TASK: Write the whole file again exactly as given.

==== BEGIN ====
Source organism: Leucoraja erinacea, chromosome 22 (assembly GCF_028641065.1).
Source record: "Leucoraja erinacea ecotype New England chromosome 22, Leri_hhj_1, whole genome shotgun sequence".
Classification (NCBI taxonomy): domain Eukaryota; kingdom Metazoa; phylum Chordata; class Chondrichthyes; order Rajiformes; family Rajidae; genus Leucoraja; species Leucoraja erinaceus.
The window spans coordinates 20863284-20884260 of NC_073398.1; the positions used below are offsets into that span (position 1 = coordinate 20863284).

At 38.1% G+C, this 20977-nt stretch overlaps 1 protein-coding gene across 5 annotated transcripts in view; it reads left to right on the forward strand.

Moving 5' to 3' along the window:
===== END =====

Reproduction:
Source organism: Leucoraja erinacea, chromosome 22 (assembly GCF_028641065.1).
Source record: "Leucoraja erinacea ecotype New England chromosome 22, Leri_hhj_1, whole genome shotgun sequence".
Classification (NCBI taxonomy): domain Eukaryota; kingdom Metazoa; phylum Chordata; class Chondrichthyes; order Rajiformes; family Rajidae; genus Leucoraja; species Leucoraja erinaceus.
The window spans coordinates 20863284-20884260 of NC_073398.1; the positions used below are offsets into that span (position 1 = coordinate 20863284).

At 38.1% G+C, this 20977-nt stretch overlaps 1 protein-coding gene across 5 annotated transcripts in view; it reads left to right on the forward strand.

Moving 5' to 3' along the window: